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Improving the quality of chart notes

Sept. 30, 2021
This hygienist’s boss is being sued by an unhappy patient, and she wants to know what she can do to help protect against this in the future. Dianne Glasscoe Watterson, MBA, RDH, provides a how-to on taking thorough chart notes.

Dear Dianne,
A terrible thing happened in my office. My boss is being sued by a patient who is unhappy with the dentistry she had done. The patient hired a “bulldog” attorney who has my boss terrified over the lawsuit, plus the attorney has also filed a complaint with our state board of dental examiners. Since this has happened, we feel the need to improve on our chart notes. Apparently, my boss’s chart notes were not as thorough as they should have been, so this has become a wake-up call for us. Would you be so kind as to share the elements of good chart notes and anything else that might help us in case this happens again? I want to do my part to be helpful.

Western RDH

Dear Western,

First, let me say that I’m sorry your boss is having to go through this. Most likely, the doctor has malpractice insurance that will provide legal counsel and assistance. Even so, lawsuits can drag on for years and become a lingering source of stress.

Dental professionals may be asked to defend themselves in a court of law or before a judge in a civil lawsuit. Such violations are called torts. A tort is an injury to a person or his/her property. Without going into too much detail: plaintiffs are compensated through money damages that are awarded when a lawsuit is successful or through a settlement. While we don’t always know the reason for a patient’s malpractice claim, most of the time money is the primary reason. According to CNA, one of the largest malpractice insurance carriers, “The only tangible benefit a patient can gain from a malpractice claim is money. A malpractice claim cannot turn back the clock to prevent the alleged injury from occurring. Nor can it ensure that any corrective treatment for the alleged injury will return the patient to the way he or she used to be.”1

Dental professionals can also find themselves in trouble with their state board of dental examiners. Most state boards have made it relatively easy for patients to file a complaint by clicking the “file a complaint” tab on the dental board website. State boards are mandated to protect the public, so every complaint must be investigated. However, some complaints are not under the purview of the state board, such as fee disputes. State dental boards wield considerable power with a variety of punitive actions, including censure, suspension of license, fines, probation, continuing education mandates, and revocation of license.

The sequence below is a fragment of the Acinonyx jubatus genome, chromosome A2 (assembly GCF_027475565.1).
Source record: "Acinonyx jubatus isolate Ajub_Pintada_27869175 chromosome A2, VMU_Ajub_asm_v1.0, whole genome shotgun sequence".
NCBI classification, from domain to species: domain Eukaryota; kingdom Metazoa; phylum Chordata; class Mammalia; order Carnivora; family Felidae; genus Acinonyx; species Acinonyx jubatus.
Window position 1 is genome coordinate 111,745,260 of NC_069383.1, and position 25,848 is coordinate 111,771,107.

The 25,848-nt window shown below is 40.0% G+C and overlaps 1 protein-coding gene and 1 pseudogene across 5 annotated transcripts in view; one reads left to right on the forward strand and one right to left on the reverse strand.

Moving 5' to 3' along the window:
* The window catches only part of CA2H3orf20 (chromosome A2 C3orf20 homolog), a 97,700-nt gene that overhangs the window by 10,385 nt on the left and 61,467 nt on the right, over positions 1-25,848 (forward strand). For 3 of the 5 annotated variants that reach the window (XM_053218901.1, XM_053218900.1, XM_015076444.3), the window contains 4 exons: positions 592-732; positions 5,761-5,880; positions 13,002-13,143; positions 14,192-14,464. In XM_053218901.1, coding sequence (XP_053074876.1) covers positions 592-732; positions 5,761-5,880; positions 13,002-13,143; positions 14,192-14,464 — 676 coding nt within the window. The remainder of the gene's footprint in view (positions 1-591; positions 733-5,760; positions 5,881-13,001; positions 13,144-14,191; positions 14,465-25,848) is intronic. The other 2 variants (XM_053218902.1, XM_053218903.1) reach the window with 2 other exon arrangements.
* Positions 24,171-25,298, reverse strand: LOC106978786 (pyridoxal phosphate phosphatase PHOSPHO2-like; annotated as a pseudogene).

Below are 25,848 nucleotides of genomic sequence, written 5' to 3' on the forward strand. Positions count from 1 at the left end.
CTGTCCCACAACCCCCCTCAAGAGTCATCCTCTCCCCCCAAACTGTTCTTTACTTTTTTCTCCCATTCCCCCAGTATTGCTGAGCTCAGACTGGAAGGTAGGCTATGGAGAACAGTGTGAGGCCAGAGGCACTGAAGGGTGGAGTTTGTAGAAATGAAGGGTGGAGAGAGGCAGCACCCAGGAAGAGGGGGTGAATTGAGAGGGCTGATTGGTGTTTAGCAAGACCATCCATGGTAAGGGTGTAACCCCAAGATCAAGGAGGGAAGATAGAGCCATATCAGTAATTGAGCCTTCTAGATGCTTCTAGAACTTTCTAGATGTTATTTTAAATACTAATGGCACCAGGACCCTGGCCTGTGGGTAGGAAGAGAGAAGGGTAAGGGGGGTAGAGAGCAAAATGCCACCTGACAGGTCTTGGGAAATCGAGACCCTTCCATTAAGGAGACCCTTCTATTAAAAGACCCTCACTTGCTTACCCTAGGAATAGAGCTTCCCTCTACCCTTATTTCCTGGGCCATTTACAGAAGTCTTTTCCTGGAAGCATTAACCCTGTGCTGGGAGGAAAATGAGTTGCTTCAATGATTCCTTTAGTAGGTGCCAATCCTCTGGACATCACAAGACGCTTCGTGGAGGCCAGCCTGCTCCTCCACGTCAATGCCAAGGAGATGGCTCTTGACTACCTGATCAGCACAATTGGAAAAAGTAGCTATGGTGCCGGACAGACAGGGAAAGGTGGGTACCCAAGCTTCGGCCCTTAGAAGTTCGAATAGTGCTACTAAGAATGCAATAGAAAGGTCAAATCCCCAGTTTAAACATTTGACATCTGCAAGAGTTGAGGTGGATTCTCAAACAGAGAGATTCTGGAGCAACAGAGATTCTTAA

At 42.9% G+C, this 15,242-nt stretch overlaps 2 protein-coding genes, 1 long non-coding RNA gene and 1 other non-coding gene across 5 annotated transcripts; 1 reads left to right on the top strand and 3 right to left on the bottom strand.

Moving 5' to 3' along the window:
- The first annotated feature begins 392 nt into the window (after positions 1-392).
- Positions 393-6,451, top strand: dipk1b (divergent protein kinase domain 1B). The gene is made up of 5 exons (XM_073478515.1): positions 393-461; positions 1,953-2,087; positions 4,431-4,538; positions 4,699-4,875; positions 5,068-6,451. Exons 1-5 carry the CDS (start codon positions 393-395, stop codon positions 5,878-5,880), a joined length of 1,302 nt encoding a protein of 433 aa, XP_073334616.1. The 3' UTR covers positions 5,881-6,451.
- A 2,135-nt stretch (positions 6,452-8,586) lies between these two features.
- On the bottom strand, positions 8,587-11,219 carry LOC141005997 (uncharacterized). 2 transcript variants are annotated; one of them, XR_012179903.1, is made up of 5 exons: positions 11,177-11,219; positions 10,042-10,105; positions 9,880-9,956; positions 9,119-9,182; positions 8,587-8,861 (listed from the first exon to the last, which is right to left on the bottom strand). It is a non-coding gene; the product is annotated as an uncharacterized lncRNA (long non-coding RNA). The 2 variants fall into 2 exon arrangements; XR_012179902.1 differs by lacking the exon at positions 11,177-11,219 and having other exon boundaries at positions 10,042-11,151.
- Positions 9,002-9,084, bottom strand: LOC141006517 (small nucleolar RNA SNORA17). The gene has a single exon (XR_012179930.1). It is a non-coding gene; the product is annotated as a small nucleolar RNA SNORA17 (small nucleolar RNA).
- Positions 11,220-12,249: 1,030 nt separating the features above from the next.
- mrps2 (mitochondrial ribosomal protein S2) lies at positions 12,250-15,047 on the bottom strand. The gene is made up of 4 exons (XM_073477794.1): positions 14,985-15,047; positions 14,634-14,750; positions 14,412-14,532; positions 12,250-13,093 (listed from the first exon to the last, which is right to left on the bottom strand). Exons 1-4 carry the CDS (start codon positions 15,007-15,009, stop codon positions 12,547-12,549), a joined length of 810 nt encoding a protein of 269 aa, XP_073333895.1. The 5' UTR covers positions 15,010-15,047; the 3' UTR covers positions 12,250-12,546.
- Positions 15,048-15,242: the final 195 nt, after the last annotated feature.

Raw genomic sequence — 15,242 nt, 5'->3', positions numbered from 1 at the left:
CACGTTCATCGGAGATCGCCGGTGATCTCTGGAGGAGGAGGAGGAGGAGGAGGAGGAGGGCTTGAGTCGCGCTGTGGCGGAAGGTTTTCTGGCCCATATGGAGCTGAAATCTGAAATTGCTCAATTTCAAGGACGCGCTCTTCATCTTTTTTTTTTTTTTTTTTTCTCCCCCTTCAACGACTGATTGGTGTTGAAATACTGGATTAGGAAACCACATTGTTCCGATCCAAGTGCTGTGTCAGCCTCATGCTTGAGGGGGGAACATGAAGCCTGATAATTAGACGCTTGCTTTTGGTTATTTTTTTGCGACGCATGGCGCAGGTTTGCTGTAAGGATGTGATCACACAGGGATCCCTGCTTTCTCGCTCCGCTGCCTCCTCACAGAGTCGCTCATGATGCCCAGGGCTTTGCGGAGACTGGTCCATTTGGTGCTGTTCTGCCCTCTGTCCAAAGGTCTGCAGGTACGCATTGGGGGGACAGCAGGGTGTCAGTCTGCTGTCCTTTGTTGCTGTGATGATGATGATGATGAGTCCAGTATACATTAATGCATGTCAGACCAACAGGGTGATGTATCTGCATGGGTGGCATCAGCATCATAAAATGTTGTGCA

As dental professionals, we must always be cognizant that we live in a litigious society. The statistics tell us that every practicing dentist can expect at least one malpractice lawsuit in his or her practice lifetime. The statistics are much higher for dental specialists, with oral surgeons experiencing the most liability risk.

Bearing that in mind, please know that your patient chart notes can be your greatest defense—or worst liability—in the case of a lawsuit. Well-written, thorough chart narratives go a long way in protecting dental professionals, while deficient, poorly written notes can actually be damaging when brought before a state board or a jury. In fact, patient records have been characterized as the only witness with an accurate memory. Too often, the problem of deficient chart notes happens when a dentist or hygienist is running behind schedule and just doesn’t take the time to record thorough details of the visit.

The question is, how much should you write? One test of thoroughness is called the “amnesia” test. Developed by CNA, here is the criteria: “If you were to forget everything you ever knew about each and every one of your patients, but you remembered everything you know about how to practice dentistry/dental hygiene, you would be able to read any one of your patient charts and quickly be able to:

  • know what treatment the patient has had and why, and
  • perform whatever treatment is next for that individual and know why it is necessary.2

Let’s pretend that something tragic happens to you, and someone else has to step in to take your place and care for your patients. That person should be able to read your chart notes and determine exactly what treatment was performed     at each appointment, why that treatment was necessary, and what treatment is next—based solely on your documentation. As well, your documentation should meet all the record-keeping requirements of your state board.